A TREK to Naftan Point was not on my mind when I joined a group of six others on a late Saturday afternoon. We were in the parking lot of American Memorial parking lot flipping coins to decide where to go for a shooting adventure when I remembered the Rabbit Hole in Naftan. I had only seen pictures of the place but had’t been there yet.
Without hesitation, we boarded two cars and off we went to Saipan’s southernmost tip. Turning at the intersection of Obyan Beach, we began driving on an unfamiliar rough road and ended in someone’s driveway. First try. We went back and followed another road, this time much smaller and rougher than the first one, and ended up on a small clearing with barely enough space for the cars. We tried again and finally found the right road — a tree-lined single lane grassy road that went narrow and narrower as we inched deeper into a jungle of tangan-tangan.
We reached a point where Mervin and Tony had to go down and start clearing protruding tree branches so we could drive through. It was agonizing to hear every squeak and scrape of the branches and shrubs under and on the sides of the car. I was just waiting for the final thud that would make us stuck in that jungle. It went on for the next half a mile or so as we plodded on, finally reaching a small clearing to park our cars.
Our trip was not over yet. Carting our heavy cameras and tripods, we slowly inched our way in the jungle — this time parting thick shrubs with our hands and ducking under roots and branches and avoiding one of the hundreds of spider webs along the way.
Emerging into the open, we followed pale pink ribbons tied to waist-high shrubs as we looked for the Rabbit Hole.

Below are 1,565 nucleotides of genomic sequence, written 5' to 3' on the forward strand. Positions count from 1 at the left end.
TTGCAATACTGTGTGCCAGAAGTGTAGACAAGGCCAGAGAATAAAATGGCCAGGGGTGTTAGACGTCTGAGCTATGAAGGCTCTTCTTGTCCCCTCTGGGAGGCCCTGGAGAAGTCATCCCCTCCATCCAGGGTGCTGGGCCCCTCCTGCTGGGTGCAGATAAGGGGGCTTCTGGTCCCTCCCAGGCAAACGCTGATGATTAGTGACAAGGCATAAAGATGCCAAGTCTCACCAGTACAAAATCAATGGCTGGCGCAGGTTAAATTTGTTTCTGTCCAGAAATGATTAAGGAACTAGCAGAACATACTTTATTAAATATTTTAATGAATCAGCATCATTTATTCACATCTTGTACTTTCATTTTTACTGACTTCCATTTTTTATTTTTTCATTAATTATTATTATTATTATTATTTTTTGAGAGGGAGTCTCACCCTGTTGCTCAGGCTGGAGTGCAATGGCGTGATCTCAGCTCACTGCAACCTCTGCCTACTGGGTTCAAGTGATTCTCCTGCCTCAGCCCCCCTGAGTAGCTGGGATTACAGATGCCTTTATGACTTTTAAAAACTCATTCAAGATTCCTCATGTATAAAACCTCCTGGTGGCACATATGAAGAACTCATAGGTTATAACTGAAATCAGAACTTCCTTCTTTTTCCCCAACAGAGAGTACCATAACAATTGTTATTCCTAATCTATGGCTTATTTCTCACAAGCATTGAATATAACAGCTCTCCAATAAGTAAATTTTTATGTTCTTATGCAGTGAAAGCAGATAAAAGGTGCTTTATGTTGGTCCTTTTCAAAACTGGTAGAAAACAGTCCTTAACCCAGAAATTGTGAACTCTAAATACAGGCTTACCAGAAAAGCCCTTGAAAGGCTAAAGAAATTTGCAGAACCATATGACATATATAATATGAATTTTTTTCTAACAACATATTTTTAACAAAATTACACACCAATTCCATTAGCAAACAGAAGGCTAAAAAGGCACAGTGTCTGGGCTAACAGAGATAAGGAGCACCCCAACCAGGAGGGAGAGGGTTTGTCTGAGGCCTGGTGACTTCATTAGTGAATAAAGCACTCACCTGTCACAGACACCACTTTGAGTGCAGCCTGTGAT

The sun was relentlessly unforgiving, beating down on us who had no shelter. Groping our way along the cliff and finding secure handholds and footholds was a real challenge. One wrong step could send us hurtling down into the rocks and the churning waters below.
We reached a cliffside where a spectacular panorama awaited us. Way down below and nestled between sharp cliffs was a cove with a small flat surface but with rugged edges resembling a stage. It was mesmerizing to watch huge waves crash on the “stage,” before rolling back to the ocean in rivulets.
I was too engrossed taking photos and video I did not notice Mervin making calls on his cellphone. We were lost. We were not supposed to be on that dangerous cliffline.
The sun was beginning to set, and we had to head back. I did not relish the idea of getting stuck in a jungle at night and share my blood with thousands of mosquitoes. None of us was prepared for that trek — we were wearing too comfortable sandals, carrying too much gear and were mentally conditioned to shoot photos in friendlier and nearer areas.
We failed to find our destination, and Tony ended up with a torn eyebrow after hitting a protruding tree branch. Our cars suffered a hundred or so minor scratches but we got the photos we wanted, and the adventure we did not plan.
The Rabbit Hole, will still be there, somewhere, next time.
First published at the Marianas Variety